During that recent visit to Paul’s establishment, he posed a question. “How long have you been retired, Neil?” he asked while contemplating how to handle those five strands of hair.

I tensed up a bit at Paul’s inquiry. Retired? I’ve got to tell you that I don’t like the sound of that word when it’s directed at me. Sure, I left my government-work career in 2009. And sure, I’m in the early stage of my septuagenarian era. But I’m not retired, at least not by my way of looking at things. I mean, I do a decent amount of volunteer work every week. And I sweat bullets turning out the stories that I launch into cyberspace, such as the one you’re reading right now. Between volunteering and writing, I’m clocking up an average of about 20 hours of work weekly. That isn’t in Paul’s league, but it ain’t bad.

Anyway, I explained to Paul that I’m still a part of the workforce, though unpaid, and then let him have a go at the strands.

Indeed, I like to work. I need the structure that working provides, and I value the physical and mental energies that work requires. And, happily, I’m a recipient of job satisfaction: My volunteer gigs — for two shifts each week I man the information desk in a medical office building — agree with me. As does writing, though in a masochistic sort of way. The bottom line is that I have no plans to ditch my occupations.

What would occur if I put my work aside? Nothing to write home about, that’s for sure. I’d have way too many additional hours to fill comfortably. I already regularly indulge in good stuff such as concert-going, museum-visiting and traveling here and there, and don’t have the urge to devote more hours to those pursuits. No, if I stopped working I’d probably spend more time than ever on my living room sofa, where I’ve become expert at idly surfing the Web, snacking, and scratching my balls to make sure they haven’t shrunk. Working’s a better alternative.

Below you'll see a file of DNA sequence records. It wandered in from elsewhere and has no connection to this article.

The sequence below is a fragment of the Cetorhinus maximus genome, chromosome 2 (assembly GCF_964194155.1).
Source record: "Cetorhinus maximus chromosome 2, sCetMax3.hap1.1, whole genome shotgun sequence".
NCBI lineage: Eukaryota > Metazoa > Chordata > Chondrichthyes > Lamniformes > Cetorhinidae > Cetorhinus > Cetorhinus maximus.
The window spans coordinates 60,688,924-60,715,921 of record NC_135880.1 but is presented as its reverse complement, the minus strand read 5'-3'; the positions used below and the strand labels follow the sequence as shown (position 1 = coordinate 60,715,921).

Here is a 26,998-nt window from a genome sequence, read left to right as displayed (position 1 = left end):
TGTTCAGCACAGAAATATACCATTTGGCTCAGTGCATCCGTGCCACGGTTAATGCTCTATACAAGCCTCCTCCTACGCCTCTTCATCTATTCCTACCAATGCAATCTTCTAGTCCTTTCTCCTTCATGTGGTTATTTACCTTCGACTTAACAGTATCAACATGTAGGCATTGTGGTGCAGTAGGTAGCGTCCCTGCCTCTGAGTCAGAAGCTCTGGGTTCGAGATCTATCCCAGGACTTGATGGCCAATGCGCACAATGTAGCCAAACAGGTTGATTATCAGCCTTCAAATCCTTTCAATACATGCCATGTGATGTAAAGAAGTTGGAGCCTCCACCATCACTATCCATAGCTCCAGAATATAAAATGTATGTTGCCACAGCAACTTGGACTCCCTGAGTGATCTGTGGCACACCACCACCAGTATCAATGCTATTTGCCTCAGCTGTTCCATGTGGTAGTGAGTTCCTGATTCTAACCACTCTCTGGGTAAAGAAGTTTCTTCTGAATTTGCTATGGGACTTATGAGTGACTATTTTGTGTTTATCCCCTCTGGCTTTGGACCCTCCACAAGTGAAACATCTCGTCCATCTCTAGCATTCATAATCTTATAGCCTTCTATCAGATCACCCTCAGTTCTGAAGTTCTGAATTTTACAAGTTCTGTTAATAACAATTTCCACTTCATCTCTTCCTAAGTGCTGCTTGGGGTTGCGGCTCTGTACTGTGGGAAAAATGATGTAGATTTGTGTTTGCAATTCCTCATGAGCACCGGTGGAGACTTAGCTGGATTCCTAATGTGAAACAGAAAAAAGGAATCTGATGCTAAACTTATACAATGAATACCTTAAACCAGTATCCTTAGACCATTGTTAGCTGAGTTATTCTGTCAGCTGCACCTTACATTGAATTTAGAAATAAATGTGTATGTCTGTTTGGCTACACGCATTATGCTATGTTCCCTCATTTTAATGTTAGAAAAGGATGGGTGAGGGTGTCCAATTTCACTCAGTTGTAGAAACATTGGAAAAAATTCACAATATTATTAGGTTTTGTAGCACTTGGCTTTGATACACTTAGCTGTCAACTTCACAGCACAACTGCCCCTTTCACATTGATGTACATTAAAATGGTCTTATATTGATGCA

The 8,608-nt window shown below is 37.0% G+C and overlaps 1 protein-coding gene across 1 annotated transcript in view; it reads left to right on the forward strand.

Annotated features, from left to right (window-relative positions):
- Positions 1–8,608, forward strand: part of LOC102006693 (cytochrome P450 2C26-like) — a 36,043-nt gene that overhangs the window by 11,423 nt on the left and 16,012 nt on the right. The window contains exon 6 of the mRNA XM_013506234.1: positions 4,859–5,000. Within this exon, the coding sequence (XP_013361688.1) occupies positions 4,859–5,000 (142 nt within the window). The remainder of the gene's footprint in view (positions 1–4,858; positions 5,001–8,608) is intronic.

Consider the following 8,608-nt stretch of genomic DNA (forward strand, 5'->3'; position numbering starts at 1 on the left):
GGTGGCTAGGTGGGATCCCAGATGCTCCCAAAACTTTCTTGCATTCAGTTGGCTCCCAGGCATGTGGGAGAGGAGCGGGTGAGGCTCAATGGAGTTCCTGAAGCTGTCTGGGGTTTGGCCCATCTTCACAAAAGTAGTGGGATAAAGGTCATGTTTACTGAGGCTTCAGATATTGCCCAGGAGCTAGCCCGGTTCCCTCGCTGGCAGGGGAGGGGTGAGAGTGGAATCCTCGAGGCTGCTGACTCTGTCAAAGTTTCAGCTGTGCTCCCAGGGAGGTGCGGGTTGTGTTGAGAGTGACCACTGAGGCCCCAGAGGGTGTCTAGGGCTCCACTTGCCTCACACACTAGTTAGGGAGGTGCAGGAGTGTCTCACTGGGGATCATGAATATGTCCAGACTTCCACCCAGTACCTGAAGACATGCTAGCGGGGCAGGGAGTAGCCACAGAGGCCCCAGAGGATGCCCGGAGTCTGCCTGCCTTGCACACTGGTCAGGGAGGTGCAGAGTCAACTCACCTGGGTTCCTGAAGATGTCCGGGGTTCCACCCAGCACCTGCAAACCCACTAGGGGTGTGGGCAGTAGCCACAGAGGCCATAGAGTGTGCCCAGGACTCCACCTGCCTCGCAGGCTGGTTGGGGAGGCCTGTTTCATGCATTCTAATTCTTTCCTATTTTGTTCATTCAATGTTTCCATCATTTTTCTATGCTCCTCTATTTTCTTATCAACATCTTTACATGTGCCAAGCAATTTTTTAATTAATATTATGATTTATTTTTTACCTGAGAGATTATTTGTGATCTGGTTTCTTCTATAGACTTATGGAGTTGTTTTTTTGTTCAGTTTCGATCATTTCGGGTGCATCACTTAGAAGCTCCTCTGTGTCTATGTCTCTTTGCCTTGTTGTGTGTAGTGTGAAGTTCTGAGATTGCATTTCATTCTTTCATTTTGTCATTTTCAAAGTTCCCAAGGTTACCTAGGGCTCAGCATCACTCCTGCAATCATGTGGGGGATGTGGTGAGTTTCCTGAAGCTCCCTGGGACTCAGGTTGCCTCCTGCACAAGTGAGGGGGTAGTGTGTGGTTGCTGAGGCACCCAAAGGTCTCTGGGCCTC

Yes, there’s a lot to be said for working. And substantial numbers of folks in my age bracket, and older, are still heavily in the game. Some of my relatives and friends who are card-carrying seniors, for example, rival or surpass Paul in the number of hours they expend on their jobs. A few of them wouldn’t have it otherwise, being in love with their chosen fields. And then there’s the childhood pal of mine who continues to work full-time as a lawyer. I was at lunch with him last month. Unlike the people I just mentioned, he’s not fully enthralled by his occupation, but he knows himself well enough not to leave it behind. “What else am I going to do?” he asked me. “Mow my lawn all day?” He thinks like me. And he likes his place in life.

On the other hand, I also have relatives and friends in the seniors camp who no longer work and are as happy as clams. They lead fulfilling lives and have no regrets about occupying the post-employment category. You can’t do much better than that. After all, whether we’re employed or not, achieving happiness and feeling fulfilled are among our top goals, right? And by our, I’m referring, I figure, to about 75% of dear Planet Earth’s human residents, not just to seniors.

Family life, social life, work, hobbies, studying, spirituality, creative endeavors . . . these and other avenues, usually taken in one combination or another, can make our goals reality, whatever our age. Different strokes for different folks, and all that. Life’s cool that way.